The Crysis 3 remaster brings the original PC release in all its glory to PS5 and Xbox Series S|X. While eagle-eyed fans will be able to spot some changes, it remains faithful to its knockout original incarnation. Like the upgraded Crysis 2, Crysis 3 is a rock-solid 60fps for newer console owners and deserves a closer look if it slipped by you on its first go-'round. The PC version gets ray-traced reflections and DLSS support to bring it in line with the other two games. If you haven't seen Crysis 3 in motion, you are in for a treat. Presenting a lush, overgrown metro area that looks every bit as convincing as the backdrop for The Last of Us 2, the game world is filled to the brim with details - almost enough so to make up for the bad writing and narrative bits.

While I would prefer this release to be the definitive word on the Crysis series, some omissions of content should be noted. Like the standalone Crysis Remastered release from last year, none of the multiplayer portions of these games is included. While this will be a bummer for many dedicated fans who would love to see fresh blood injected into the community (and a chance to break free of the awful GameSpy matchmaking from the originals), it just wasn’t in the cards.

I couldn’t live with myself if I didn’t also mention that this pack is missing the best Crysis game. Crysis: Warhead was released only for PC about a year after the first game. It addressed nearly all the criticisms from the original and offers the best campaign in series history by a long shot. Maybe Crytek thinks console players won’t care about a game that never received an abysmal port to the old Xbox 360. This is a real shame, as Warhead is the best of everything that Crysis fans love about the series. I’ll also note that the PC versions do not get the CryEngine Sandbox access that the original releases did.

Maximum smooth

The full Crysis Remastered Trilogy package will set you back $50 on PC and consoles. If you never played these games, only saw them running on ancient console hardware, or if your PC was never quite up to snuff, this is a great time to revisit some games that were ahead of their time in many ways, even to the point of detriment. Owners of PS5 or Series S|X consoles that enjoy shooters from time to time should put this on their shortlist. Just because these are ten-year-old games doesn't mean they look or play the part. Crysis 2 in particular gets the lion’s share of the attention and with its new color grade, looks like a million bucks. While this package is available on Nintendo Switch, PS4, and Xbox One, the experience is a noticeable step down due to frame rate and visual clarity. Switch owners on the fence should really check this out, though, as these are now arguably the three best-looking shooters on the handheld.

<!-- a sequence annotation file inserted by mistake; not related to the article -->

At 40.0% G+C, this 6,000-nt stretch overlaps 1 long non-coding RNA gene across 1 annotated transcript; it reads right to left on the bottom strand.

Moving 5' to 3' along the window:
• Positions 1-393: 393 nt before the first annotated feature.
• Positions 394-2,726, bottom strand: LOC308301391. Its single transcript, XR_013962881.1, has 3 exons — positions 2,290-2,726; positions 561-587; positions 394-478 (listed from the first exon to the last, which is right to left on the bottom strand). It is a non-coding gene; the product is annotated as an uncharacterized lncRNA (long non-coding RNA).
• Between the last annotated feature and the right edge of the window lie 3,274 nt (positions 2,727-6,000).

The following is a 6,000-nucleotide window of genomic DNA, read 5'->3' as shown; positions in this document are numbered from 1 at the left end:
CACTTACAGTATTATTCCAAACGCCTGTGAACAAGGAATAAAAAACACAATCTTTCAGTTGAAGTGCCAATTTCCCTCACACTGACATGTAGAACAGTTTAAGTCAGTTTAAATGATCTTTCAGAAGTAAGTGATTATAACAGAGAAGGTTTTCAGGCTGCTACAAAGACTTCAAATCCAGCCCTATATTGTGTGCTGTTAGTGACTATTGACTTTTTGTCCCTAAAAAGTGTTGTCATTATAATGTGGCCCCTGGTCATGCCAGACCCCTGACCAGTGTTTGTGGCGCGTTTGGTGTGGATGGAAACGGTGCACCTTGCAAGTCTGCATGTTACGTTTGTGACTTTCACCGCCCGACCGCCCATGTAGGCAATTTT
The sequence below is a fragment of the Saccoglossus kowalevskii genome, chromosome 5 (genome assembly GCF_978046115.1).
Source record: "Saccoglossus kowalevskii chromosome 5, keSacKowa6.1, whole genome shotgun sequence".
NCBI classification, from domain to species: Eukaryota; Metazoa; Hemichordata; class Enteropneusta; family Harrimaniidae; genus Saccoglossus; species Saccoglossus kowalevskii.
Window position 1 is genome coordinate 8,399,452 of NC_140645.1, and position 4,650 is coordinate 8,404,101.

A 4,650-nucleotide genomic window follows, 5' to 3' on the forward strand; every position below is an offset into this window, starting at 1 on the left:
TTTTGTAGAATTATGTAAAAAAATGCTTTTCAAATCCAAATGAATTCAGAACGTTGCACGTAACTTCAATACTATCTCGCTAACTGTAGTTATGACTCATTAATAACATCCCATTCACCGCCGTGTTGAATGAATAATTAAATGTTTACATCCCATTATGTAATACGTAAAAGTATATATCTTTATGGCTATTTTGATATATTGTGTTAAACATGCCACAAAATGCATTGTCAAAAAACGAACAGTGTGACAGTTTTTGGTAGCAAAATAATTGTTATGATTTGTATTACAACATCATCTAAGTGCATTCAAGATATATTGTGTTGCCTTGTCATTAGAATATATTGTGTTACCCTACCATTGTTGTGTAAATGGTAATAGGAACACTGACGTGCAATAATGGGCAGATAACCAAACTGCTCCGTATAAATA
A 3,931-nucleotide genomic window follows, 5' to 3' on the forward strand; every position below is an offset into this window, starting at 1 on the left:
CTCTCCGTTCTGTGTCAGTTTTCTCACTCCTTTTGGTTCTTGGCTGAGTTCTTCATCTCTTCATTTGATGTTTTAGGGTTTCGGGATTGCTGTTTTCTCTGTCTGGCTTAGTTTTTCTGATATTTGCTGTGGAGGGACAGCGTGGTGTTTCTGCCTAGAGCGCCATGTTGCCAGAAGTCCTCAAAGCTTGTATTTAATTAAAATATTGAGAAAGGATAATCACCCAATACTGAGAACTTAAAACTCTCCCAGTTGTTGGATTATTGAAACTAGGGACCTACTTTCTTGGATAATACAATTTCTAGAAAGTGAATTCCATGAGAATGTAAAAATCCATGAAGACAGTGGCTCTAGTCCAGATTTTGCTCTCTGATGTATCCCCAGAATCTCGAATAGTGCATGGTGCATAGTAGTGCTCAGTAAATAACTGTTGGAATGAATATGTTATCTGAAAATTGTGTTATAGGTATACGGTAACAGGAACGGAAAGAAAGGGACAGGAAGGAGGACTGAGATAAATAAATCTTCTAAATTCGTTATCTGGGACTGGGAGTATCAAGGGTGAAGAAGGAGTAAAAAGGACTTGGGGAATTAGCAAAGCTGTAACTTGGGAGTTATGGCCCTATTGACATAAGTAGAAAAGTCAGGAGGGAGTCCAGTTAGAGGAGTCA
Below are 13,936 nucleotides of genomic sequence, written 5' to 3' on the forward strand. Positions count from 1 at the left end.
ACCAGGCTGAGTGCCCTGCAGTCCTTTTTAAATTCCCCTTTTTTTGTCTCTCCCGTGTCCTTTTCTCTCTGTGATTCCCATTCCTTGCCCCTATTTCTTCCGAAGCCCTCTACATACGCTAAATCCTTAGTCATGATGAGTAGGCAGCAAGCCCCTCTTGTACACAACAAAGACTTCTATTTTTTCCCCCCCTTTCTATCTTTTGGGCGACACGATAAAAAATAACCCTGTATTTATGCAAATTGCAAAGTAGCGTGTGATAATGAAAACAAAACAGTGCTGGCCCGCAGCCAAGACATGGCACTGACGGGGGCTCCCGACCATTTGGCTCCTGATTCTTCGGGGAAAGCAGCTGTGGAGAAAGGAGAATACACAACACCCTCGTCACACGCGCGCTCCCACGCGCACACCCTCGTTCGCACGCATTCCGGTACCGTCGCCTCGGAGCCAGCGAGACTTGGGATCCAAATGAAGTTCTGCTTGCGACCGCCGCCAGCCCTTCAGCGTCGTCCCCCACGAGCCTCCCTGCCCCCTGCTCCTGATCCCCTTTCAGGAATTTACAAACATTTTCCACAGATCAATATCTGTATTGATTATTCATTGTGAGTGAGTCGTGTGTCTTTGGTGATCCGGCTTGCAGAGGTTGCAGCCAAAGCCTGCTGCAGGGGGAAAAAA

Some movies work better in theaters. Some games work better on bleeding-edge hardware. The stars have aligned and a premium Crysis experience is available for the masses. There’s never been a better time to put on the NanoSuit than right now. 8/10 8K roach shaders

This review is based on the PC Epic Games Store release. The game key was provided by the publisher for review consideration. Crysis Remastered Trilogy is available now for PC, Xbox One, Xbox Series S|X, PS4, PS5, and Nintendo Switch.

Contributing Tech Editor

Chris Jarrard likes playing games, crankin' tunes, and looking for fights on obscure online message boards. He understands that breakfast food is the only true food. Don't @ him.

  • All three games finally get outstanding console ports
  • PC versions get ray tracing and DLSS
  • Crysis 2's new color grade and enhancements are transformative
  • Shockingly strong Nintendo Switch ports
  • No Crysis Warhead
  • No multiplayer content brought from original releases
  • 60fps modes limited to PC or PS5/Series S|X
From The Chatty
  • reply
    October 20, 2021 3:50 PM

    Chris Jarrard posted a new article, Crysis Remastered Trilogy review: A second chance

    • reply
      October 20, 2021 4:18 PM

      Nice review, I’m definitely I interested now. I played through all three campaigns around the time each was released but never really revisited

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      October 20, 2021 5:42 PM


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      October 20, 2021 5:49 PM

      How come you mentioned how great the new version of Crysis 1 remastered is but don't even talk about it?

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      October 20, 2021 6:35 PM

      i got the trilogy for free via some intel promo. never played 2 and 3 but excited to check it out.

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      October 20, 2021 6:40 PM

      If I don't care about graphics, Is the gameplay of any of the trilogy actually fun, and perhaps anything like the original Far Cry?

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        October 20, 2021 6:49 PM

        The first one is the closest to original far cry, and probably the best crysis they made.

        The sequels are pretty good for what they are.

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        October 20, 2021 6:55 PM

        I recall the original Crysis was really good. I enjoyed Crysis 2 but never finished Crysis 3.

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        October 20, 2021 7:50 PM


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          October 20, 2021 7:55 PM

          Thanks for the addendum! I don't think I enjoy most FPS games these days, but I'll give the OG Crysis a try based on this thread. :) I'm way more interested in novel gameplay or storytelling.

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        October 21, 2021 12:18 AM

        I really disliked the shooting aspect of the first one back in the day, might have to give it a new chance.
        Its sandbox aspect is pretty fun though, allows you to get creative, especially with the suit's power (which were so powerful they can't be used more a few seconds...)

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      October 20, 2021 11:04 PM

      Cool, thanks for the review! Man I really hope they are working on # 4, they have to be right!!!????

      Fingers crossed.

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      October 21, 2021 1:01 AM

      Might just pick this up. Never got to 2 or 3.